Has this ever happened to you?
You discover a website you like but something’s nagging you about it. You finally realize what it is- it’s missing an important feature. Something that would make this good website GREAT. You could tell the website creators about it, and they might even listen, but your message will probably just be added to a list somewhere or worse, ignored outright.
If you’re Twitter, ‘soon enough’ might mean never, because I’m still waiting. If you’re Google, though, ‘soon enough’ can mean ‘only a few months later’:
Google will soon be able to search the entire Twitter archive.
That’s right- if it has ever been tweeted, Google will now find it and show it to you.
Even better, Google has added the option to display results in a Twitter-like stream, so you can experience what it was like to follow the conversation at ANY given moment in time (well, any moment since Twitter launched). In fact, you can already see the stream-like view by clicking ‘Updates‘ on any Google search results page.
This is BIG.
From bad to decent
One of the most useful features after Twitter launched in 2006 was the ability to search its tweets. However, you needed to use someone else’s search engine- Summize’s, until Twitter acquired them. Its real-time search let you find what people were talking about, as they were talking about it (or tweeting about it, to be more specific). No one else was doing anything like that.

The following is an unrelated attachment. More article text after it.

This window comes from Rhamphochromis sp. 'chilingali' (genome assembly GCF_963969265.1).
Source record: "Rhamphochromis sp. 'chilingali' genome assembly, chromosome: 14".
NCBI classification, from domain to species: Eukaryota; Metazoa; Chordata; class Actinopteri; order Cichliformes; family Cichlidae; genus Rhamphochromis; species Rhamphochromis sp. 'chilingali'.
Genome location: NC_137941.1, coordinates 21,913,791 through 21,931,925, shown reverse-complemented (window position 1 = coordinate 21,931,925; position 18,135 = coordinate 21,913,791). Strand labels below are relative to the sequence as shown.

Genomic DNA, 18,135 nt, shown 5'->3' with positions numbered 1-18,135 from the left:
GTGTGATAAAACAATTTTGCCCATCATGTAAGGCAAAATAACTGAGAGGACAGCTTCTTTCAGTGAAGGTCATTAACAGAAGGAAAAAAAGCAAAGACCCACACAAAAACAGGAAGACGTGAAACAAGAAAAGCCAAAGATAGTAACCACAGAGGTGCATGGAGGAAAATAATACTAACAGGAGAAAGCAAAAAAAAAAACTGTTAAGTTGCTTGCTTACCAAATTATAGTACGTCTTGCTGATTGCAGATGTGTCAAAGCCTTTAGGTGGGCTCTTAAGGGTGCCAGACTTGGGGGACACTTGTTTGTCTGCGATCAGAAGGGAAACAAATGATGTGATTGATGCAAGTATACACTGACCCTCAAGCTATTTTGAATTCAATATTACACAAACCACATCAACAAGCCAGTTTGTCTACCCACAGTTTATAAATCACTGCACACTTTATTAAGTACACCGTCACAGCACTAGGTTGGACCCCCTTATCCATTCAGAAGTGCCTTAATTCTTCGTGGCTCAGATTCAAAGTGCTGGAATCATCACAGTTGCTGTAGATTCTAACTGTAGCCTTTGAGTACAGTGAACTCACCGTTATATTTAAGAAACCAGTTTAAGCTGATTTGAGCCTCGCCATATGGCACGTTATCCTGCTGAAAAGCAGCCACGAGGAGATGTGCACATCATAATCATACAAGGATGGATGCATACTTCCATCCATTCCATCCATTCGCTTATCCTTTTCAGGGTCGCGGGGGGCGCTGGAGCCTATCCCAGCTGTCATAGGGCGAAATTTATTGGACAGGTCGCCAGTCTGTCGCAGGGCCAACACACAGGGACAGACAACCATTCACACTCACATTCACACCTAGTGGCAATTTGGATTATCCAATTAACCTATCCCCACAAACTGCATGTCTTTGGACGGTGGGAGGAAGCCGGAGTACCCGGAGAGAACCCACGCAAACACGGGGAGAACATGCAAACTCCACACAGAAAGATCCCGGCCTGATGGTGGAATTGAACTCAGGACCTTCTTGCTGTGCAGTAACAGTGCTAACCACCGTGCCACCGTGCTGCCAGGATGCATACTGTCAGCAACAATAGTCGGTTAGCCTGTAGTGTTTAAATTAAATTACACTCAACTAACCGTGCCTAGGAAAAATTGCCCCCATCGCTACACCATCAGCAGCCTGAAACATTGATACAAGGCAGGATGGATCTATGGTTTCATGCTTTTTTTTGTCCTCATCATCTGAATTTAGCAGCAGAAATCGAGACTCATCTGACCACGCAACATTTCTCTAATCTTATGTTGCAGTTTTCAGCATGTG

The main limitation was that Twitter search only indexed tweets from the past 10 days. If it was said 2 weeks ago, 2 months ago, etc., Twitter Search wouldn’t tell you; couldn’t tell you, in fact- that limitation still exists today. But one of the powerful draws to Twitter is as a source of information. While some of that information loses value over time, much of it doesn’t, even if it does stay hidden beyond the 10-day limit.
This limitation and others (like an Advanced Search that, frankly, isn’t) just go to show that even with its purchase of Summize in 2008, Twitter still doesn’t get search.
Luckily, there are some people that do.
From good to great
In October 2009, Google announced its real-time search. Google knows search, and was now applying what they know to Twitter. Well, part of it anyway- you would now be able to search beyond the 10-day limit of Twitter Search, with Advanced Search capabilities more powerful than Twitter’s, but only up to a point. Google “never forgets”, but it can’t forget what it never knew.
As of last week, and possibly available by the time you read this, Google is now indexing the entire Twitter archive, opening up a vault of previously hidden questions, answers and so much more.
Google’s giving us access to millions of previously-hidden tweets means:
- The chance to study the actions and reactions of people you admire
- The chance to study the actions and reactions of people who encountered similar obstacles
- A reference of your Twitter history akin to searching your email
- A way to uncover forgotten resources
- mentions of you before you began monitoring
Overall, this new feature simply increases the chance that people will discover ever more reasons to get on Twitter if they aren’t already.
In its announcement, Google says “For our initial release, you can explore tweets going back to February 11, 2010, and soon you’ll be able to go back as far as the very first tweet on March 21, 2006.” Once that happens- google yourself to make sure there aren’t any surprises that have risen to the surface.